In case you're wondering, this is the "Butler Cut," so named for pro shooter Taran Butler, who began having this done to his competition 1911s a decade ago. Once again, something from the competition world has found its way into the "tactical" world, without the tactical world giving credit where credit is due.

The barrel is a five-inch stainless steel model fitted to a match stainless bushing. The barrel is the traditional non-ramped design. The chamber entrance has been throated and polished, and the frame ramp has been adjusted and polished as well.

The Springfield 1911 Operator uses the original non-full-length recoil spring guide rod, which was probably specified in the original Marine Corps bid. There's nothing wrong with full-length guide rods, but there's nothing wrong with the original design, either. A standard recoil spring plug allows you to press-check the pistol, although this will take some effort as it comes with an extra-power recoil spring.

As a platform for this new model, Springfield Armory used its 1911 Loaded Series pistols. These pistols are far from the GI 1911s fielded by the military during World War II. They offer custom features at less than a custom price.

One "feature" most people might overlook on this gun is the fit. The Springfield 1911 Operator is put together as tight as any custom 1911. On my sample there was absolutely no play between the slide and frame, and the barrel locked up tight. Pushing down on the barrel hood with the slide forward (the quickest way to check barrel fit) gave me nothing. Poorly fit barrels will move if you push down on the hood when the pistol's in battery.

Every Springfield 1911 I've tested or got my hands on in the past few years has been just as tight. Whatever gunsmith, final assembly or quality control process the company is using, it produces uniformly well-made and tight 1911s.

As an Operator, the frame sports an accessory rail. The gun also features a ball-radius cut on the slide and dust cover that is continued on the frame, and the stainless steel bushing is tightly fitted for accuracy.

The frame is olive drab, but all the frame parts (except the trigger) are black, which produces a nice look. The pistol sports what Springfield calls a Delta hammer, a skeletonized Commander-style hammer with a D-shaped cutout.

The trigger is an extended aluminum three-hole model. As this pistol does not have any added firing pin safety parts in the slide screwing up the trigger pull quality, the trigger pull on my sample was rather nice. After a short take-up, the trigger pull broke at a relatively crisp 4.75 pounds. Advertised trigger pulls for these pistols are five to six pounds.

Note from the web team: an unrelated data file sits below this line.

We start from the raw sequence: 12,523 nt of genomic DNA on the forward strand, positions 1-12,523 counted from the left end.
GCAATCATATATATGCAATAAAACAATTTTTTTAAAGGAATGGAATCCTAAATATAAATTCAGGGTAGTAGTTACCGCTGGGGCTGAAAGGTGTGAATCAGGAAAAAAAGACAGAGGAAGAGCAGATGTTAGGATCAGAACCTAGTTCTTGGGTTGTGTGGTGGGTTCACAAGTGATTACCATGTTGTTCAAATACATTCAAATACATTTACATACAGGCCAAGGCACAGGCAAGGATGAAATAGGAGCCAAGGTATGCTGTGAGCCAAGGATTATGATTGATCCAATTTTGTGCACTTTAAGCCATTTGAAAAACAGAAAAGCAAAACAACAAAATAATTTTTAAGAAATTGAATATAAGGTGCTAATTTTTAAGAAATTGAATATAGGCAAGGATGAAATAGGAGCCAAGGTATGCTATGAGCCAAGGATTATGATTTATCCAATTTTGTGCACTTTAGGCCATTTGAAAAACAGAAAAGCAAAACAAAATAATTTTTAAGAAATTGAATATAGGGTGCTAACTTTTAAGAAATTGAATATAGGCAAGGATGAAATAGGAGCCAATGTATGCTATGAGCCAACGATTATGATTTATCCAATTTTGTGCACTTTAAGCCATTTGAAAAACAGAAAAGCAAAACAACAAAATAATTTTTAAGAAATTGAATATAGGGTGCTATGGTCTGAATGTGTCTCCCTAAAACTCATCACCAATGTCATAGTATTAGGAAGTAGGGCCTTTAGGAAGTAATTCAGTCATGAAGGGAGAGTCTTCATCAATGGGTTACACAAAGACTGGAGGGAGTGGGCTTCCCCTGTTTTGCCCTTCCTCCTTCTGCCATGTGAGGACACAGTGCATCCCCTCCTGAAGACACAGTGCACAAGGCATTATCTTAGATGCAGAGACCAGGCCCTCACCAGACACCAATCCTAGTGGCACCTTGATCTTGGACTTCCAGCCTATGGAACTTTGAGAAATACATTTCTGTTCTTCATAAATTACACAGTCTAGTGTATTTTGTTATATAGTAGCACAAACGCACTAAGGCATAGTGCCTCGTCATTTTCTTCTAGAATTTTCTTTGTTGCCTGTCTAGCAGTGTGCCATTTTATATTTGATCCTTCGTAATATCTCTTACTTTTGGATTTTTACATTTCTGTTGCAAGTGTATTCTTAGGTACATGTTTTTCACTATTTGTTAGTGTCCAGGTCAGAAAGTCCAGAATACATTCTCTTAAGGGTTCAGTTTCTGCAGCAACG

The thumb safety is an extended ambidextrous style. It was slightly easier to engage than disengage, with positive clicks- which means it was adjusted perfectly. All the rear edges of the safety were smoothed and blended to the frame, so there were no sharp edges to dig into my hand during shooting.

Unless you're building a "retro" Springfield 1911, nobody wants a stock GI grip safety, and the Marine Corps Operator features a beavertail grip safety on a Wilson cut. This cut is a little easier to machine but doesn't allow the pistol to sit as low in the hand as an Ed Brown cut, but the difference is minimal.

The front of the frame is technically not undercut but rather cut straight back, allowing the shooter's hand to sit a little higher on the gun than the original's gently curving frontstrap. This pistol is a cut above a stock gun, so I thought Springfield could've done better than a straight-up GI serrated magazine release. Yes, it does the job- empty magazines drop free of the pistol without fuss- but I would've expected a release that was extended or checkered.

The mainspring housing is steel- like every other piece of metal on the pistol apart from the trigger- adding to its not-insubstantial weight. The mainspring housing is flat and checkered. Flat mainspring housings are smaller than arched mainspring housings and therefore fit more hands and also allow more positive depression of the grip safety, which are the reasons they are much more popular.

Use one of the provided keys to turn the tiny keyhole and the hammer cannot be cocked.
The mainspring housing features an internal safety lock Springfield began offering several years ago. Use one of the provided keys to turn the tiny keyhole and the hammer cannot be cocked. I think locking up an unloaded gun in a safe or hard case (such as the one provided with this pistol) is a much simpler and safer solution than adding extra unnecessary parts to a gun, but then I'm not a lawyer or a politician.